This is the unedited version of a piece published on The Lowy Institute for International Policy’s Lowy Interpreter blog.
I have a great deal of respect for the Lowy Institute. But when one of their staff writes a fundamentally flawed, badly misinformed piece on hacker culture, it really is time to scratch one’s head and ask why the viewpoint within public policy think tanks seems so narrow. I suspect it’s to do with where they do their hiring — ex-military, ex-intelligence, ex-policy wonks, largely from a narrow set of fields. Their willingness to extend the set of viewpoints into the wider, progressive and non-insider arena seems to let them down.
James Brown’s piece, Democracy and the hacker mentality, published today at Lowy Interpreter, is so misinformed and fundamentally flawed, I have to wonder whether there’s any research or fact-checking going on. Let me make an attempt at countering some of the misinformation Brown puts forth.
Brown opens with a statement, “Hackers like Julian Assange and many of his supporters have no patience.” He then goes on to posit that the hacker vs system process is a one-on-one process. Let’s just pick this apart.
Brown first fails to understand what a hacker is. Perhaps he didn’t bother to read the Hacker Manifesto (which would have taken all of a couple of minutes research to find), the 1986 seminal document that forms the basis for ethical hacking. He conflates, by misunderstanding hacking, the actions of those who attack systems and organisations (what hackers would refer to as script kiddies) with a desire to better understand the world and what makes it tick.
He seems to think that those with a hacker mentality (to which I proudly raise my hand) aren’t interested in working on the inside. Or hand-in-hand with government. Has he looked at Defence Signals Directorate lately? Or CERT Australia? I’m guessing those folks would be delighted to be tagged as (white hat) hackers.
Brown also fails to understand the true hacker mentality and its deep connections to open democracy and open government. Hacker culture is perhaps the most democratic I know. Authority and, for want of a better word, power, are accorded based on knowledge and ability, on capacity to work with others, rather than on any artificial organisational construct. Those with the hacker mentality are patient, highly cooperative, strong collaborators who seek to expand and share their knowledge, rather than people who “want quick results for little investment, and they work alone”.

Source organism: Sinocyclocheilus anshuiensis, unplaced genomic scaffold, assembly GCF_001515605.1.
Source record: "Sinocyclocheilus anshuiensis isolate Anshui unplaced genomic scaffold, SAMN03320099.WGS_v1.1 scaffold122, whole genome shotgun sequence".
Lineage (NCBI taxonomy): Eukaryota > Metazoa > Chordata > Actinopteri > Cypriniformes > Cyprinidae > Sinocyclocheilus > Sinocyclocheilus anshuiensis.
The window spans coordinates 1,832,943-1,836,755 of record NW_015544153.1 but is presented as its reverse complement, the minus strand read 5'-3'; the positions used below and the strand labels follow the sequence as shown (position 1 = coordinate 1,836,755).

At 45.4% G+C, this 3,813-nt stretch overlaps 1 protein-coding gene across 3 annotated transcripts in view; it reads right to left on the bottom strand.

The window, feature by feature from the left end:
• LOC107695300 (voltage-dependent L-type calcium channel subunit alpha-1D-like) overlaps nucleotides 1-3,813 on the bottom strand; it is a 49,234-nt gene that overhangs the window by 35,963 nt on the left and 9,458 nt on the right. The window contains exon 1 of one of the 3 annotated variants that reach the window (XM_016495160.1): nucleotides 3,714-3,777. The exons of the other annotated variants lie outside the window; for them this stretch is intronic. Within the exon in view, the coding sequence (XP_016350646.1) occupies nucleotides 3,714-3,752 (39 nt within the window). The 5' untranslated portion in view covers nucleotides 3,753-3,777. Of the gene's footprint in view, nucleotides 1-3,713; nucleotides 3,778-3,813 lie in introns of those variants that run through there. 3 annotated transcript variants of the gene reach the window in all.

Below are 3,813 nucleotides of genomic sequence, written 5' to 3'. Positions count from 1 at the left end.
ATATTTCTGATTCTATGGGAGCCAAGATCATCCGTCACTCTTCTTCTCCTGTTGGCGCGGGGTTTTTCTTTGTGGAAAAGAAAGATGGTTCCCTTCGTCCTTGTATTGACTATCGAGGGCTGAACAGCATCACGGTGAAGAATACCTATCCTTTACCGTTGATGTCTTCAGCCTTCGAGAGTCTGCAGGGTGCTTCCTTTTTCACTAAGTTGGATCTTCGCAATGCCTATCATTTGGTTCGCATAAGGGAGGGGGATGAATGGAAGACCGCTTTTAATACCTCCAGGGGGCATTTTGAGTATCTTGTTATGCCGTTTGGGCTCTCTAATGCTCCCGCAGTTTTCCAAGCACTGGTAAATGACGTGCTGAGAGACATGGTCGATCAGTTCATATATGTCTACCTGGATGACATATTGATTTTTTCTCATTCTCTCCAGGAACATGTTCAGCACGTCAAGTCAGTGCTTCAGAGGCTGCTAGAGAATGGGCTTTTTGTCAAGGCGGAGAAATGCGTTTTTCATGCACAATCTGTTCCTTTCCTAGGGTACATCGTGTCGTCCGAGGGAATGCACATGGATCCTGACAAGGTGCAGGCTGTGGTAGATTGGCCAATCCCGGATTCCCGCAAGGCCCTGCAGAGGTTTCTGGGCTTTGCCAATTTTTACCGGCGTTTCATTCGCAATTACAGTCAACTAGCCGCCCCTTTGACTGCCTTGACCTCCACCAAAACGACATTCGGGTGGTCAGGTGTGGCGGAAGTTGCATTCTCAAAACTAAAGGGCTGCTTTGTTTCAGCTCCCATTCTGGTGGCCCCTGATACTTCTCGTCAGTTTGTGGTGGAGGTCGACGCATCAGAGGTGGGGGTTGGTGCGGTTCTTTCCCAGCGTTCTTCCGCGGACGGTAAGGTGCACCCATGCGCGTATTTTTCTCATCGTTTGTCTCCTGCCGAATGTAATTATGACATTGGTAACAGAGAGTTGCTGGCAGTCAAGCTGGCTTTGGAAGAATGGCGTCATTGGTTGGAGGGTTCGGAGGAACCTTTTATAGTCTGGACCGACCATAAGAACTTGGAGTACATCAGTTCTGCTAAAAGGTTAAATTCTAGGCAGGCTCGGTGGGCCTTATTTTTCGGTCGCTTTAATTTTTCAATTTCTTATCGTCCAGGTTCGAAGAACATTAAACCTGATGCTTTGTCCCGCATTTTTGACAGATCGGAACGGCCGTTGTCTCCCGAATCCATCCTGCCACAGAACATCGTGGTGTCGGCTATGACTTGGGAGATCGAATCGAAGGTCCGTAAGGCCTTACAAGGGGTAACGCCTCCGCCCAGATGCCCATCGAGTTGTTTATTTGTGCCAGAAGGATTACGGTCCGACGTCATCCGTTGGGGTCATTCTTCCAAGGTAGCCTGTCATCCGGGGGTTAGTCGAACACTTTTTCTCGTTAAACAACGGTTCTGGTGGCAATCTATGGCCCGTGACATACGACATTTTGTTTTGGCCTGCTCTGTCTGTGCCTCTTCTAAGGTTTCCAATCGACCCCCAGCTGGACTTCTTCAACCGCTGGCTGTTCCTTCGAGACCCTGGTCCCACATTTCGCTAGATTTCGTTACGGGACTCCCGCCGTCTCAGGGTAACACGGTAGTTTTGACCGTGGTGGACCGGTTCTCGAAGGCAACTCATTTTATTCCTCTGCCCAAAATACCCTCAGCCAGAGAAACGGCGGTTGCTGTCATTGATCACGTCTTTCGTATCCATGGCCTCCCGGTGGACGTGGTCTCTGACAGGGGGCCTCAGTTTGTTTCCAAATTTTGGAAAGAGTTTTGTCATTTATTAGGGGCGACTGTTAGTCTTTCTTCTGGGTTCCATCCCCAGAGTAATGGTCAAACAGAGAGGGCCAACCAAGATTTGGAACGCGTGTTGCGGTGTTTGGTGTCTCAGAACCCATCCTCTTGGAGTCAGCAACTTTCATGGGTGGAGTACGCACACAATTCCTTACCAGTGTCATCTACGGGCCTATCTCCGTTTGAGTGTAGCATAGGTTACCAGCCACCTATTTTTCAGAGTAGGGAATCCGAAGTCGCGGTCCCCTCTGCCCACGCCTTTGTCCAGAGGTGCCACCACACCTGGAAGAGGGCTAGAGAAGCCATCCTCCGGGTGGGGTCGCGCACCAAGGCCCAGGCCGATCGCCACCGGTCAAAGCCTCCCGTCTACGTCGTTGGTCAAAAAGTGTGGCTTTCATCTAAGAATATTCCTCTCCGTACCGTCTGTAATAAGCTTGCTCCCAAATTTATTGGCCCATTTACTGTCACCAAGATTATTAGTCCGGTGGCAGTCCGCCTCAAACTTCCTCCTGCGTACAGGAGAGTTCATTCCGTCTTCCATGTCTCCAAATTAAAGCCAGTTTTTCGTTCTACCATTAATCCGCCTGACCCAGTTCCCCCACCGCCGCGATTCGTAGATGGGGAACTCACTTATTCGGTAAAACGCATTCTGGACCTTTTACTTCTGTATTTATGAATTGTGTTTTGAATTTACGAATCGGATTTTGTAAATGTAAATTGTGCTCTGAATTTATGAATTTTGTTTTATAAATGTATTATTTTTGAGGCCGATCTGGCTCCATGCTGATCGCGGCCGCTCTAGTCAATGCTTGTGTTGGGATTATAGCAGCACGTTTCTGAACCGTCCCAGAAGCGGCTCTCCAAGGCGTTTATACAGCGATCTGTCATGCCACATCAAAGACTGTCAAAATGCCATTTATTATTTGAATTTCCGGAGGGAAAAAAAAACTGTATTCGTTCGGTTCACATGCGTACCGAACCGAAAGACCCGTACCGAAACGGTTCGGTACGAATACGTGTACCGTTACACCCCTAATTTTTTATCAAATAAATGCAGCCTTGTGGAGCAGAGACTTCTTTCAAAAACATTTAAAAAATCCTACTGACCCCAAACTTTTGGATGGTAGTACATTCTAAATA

Many of those working at the forefront of open government, both as public servants and on the outside of the public sector, are possessed of a rich vein of the hacker mentality. They seek, through their insatiable curiosity, to chip away at the edges of a closed system and break the door ajar to enable the collaboration and cooperation of government with its citizenry.
Brown also seems to think that hacker culture is disinclined to thoroughness and fact checking. In the context of his piece, this is an interesting assertion, given he gets so much wrong in so few words.
As to Brown’s assertions that WikiLeaks is outside the world of journalism, somehow different to any other organisation who might get leaked information dropped on his lap, perhaps he is unfamiliar with the debate in the media sector on the rapidly changing nature of the journalist; how journalism is no longer limited to those who are employed by “media outlets”. Perhaps he should talk to the ABC’s Mark Scott, or NYU professor, Jay Rosen, or look a tthe way progressive media outfits such as The Guardian and The Huffington Post are doing their work.
Brown’s last paragraph shows he simply didn’t bother to look about very hard. While many people working in and around government have been quiet on the matter of WikiLeaks, very many others in several forums have been quite vociferous, both in Australia and overseas. A simple search will reveal comment on blogs, in the traditional media, in forums where public sector workers gather to discuss the issues they face in their work.
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